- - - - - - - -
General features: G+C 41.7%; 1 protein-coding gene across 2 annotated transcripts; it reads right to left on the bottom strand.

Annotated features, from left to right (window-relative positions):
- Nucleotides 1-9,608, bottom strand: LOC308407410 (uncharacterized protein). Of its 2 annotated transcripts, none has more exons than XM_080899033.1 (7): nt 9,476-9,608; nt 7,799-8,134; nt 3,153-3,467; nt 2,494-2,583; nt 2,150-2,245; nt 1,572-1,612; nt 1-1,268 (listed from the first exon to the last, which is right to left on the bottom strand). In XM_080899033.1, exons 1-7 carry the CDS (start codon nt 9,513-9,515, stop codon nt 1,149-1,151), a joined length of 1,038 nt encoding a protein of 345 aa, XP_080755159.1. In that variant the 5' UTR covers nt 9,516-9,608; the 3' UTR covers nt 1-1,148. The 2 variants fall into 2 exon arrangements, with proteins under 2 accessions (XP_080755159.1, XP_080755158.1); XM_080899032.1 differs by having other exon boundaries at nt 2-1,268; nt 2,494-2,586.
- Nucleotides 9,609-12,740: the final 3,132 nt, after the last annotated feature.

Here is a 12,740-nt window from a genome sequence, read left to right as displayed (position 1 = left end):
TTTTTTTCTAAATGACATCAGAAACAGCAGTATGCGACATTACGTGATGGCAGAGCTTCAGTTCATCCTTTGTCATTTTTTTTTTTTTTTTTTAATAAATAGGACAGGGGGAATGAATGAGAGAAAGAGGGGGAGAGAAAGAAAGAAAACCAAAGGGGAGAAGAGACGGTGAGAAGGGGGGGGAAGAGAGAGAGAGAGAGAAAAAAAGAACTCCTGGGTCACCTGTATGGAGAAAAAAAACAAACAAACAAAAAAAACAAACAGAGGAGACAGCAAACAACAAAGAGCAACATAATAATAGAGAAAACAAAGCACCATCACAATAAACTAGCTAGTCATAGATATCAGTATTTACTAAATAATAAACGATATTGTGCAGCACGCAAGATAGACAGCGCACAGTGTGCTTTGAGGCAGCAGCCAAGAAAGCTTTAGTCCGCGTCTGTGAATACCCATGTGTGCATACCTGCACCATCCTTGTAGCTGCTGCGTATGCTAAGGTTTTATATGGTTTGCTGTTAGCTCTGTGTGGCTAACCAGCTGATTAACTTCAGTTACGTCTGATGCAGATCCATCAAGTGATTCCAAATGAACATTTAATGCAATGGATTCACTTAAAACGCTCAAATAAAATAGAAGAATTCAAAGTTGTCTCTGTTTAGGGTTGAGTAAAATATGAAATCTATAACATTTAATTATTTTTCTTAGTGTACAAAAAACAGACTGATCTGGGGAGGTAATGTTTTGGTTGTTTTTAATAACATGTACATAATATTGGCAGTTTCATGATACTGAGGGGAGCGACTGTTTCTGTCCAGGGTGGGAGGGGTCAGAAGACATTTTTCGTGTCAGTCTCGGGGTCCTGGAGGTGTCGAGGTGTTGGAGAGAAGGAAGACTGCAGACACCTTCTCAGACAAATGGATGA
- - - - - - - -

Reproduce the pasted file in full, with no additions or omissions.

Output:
General features: G+C 41.7%; 1 protein-coding gene across 2 annotated transcripts; it reads right to left on the bottom strand.

Annotated features, from left to right (window-relative positions):
- Nucleotides 1-9,608, bottom strand: LOC308407410 (uncharacterized protein). Of its 2 annotated transcripts, none has more exons than XM_080899033.1 (7): nt 9,476-9,608; nt 7,799-8,134; nt 3,153-3,467; nt 2,494-2,583; nt 2,150-2,245; nt 1,572-1,612; nt 1-1,268 (listed from the first exon to the last, which is right to left on the bottom strand). In XM_080899033.1, exons 1-7 carry the CDS (start codon nt 9,513-9,515, stop codon nt 1,149-1,151), a joined length of 1,038 nt encoding a protein of 345 aa, XP_080755159.1. In that variant the 5' UTR covers nt 9,516-9,608; the 3' UTR covers nt 1-1,148. The 2 variants fall into 2 exon arrangements, with proteins under 2 accessions (XP_080755159.1, XP_080755158.1); XM_080899032.1 differs by having other exon boundaries at nt 2-1,268; nt 2,494-2,586.
- Nucleotides 9,609-12,740: the final 3,132 nt, after the last annotated feature.

Here is a 12,740-nt window from a genome sequence, read left to right as displayed (position 1 = left end):
TTTTTTTCTAAATGACATCAGAAACAGCAGTATGCGACATTACGTGATGGCAGAGCTTCAGTTCATCCTTTGTCATTTTTTTTTTTTTTTTTTAATAAATAGGACAGGGGGAATGAATGAGAGAAAGAGGGGGAGAGAAAGAAAGAAAACCAAAGGGGAGAAGAGACGGTGAGAAGGGGGGGGAAGAGAGAGAGAGAGAGAAAAAAAGAACTCCTGGGTCACCTGTATGGAGAAAAAAAACAAACAAACAAAAAAAACAAACAGAGGAGACAGCAAACAACAAAGAGCAACATAATAATAGAGAAAACAAAGCACCATCACAATAAACTAGCTAGTCATAGATATCAGTATTTACTAAATAATAAACGATATTGTGCAGCACGCAAGATAGACAGCGCACAGTGTGCTTTGAGGCAGCAGCCAAGAAAGCTTTAGTCCGCGTCTGTGAATACCCATGTGTGCATACCTGCACCATCCTTGTAGCTGCTGCGTATGCTAAGGTTTTATATGGTTTGCTGTTAGCTCTGTGTGGCTAACCAGCTGATTAACTTCAGTTACGTCTGATGCAGATCCATCAAGTGATTCCAAATGAACATTTAATGCAATGGATTCACTTAAAACGCTCAAATAAAATAGAAGAATTCAAAGTTGTCTCTGTTTAGGGTTGAGTAAAATATGAAATCTATAACATTTAATTATTTTTCTTAGTGTACAAAAAACAGACTGATCTGGGGAGGTAATGTTTTGGTTGTTTTTAATAACATGTACATAATATTGGCAGTTTCATGATACTGAGGGGAGCGACTGTTTCTGTCCAGGGTGGGAGGGGTCAGAAGACATTTTTCGTGTCAGTCTCGGGGTCCTGGAGGTGTCGAGGTGTTGGAGAGAAGGAAGACTGCAGACACCTTCTCAGACAAATGGATGA